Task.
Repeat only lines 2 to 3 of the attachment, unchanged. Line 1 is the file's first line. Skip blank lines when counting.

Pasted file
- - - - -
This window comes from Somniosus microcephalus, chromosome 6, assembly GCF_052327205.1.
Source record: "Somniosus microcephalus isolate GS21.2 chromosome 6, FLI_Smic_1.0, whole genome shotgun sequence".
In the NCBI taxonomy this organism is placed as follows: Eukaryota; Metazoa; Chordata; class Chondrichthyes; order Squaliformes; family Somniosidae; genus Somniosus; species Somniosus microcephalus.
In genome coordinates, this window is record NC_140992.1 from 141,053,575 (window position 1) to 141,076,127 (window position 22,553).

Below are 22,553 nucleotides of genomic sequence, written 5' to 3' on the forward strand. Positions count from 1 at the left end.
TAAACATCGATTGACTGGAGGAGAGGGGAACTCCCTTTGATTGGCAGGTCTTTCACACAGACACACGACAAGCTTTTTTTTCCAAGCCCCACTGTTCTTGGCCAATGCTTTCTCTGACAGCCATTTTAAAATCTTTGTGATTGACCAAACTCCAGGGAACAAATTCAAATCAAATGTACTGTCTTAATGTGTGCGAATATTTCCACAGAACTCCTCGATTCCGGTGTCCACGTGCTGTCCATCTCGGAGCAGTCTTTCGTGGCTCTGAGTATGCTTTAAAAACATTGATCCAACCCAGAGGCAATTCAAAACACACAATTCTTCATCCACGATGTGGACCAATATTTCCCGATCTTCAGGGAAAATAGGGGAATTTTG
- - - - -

Source record: "Somniosus microcephalus isolate GS21.2 chromosome 6, FLI_Smic_1.0, whole genome shotgun sequence".
In the NCBI taxonomy this organism is placed as follows: Eukaryota; Metazoa; Chordata; class Chondrichthyes; order Squaliformes; family Somniosidae; genus Somniosus; species Somniosus microcephalus.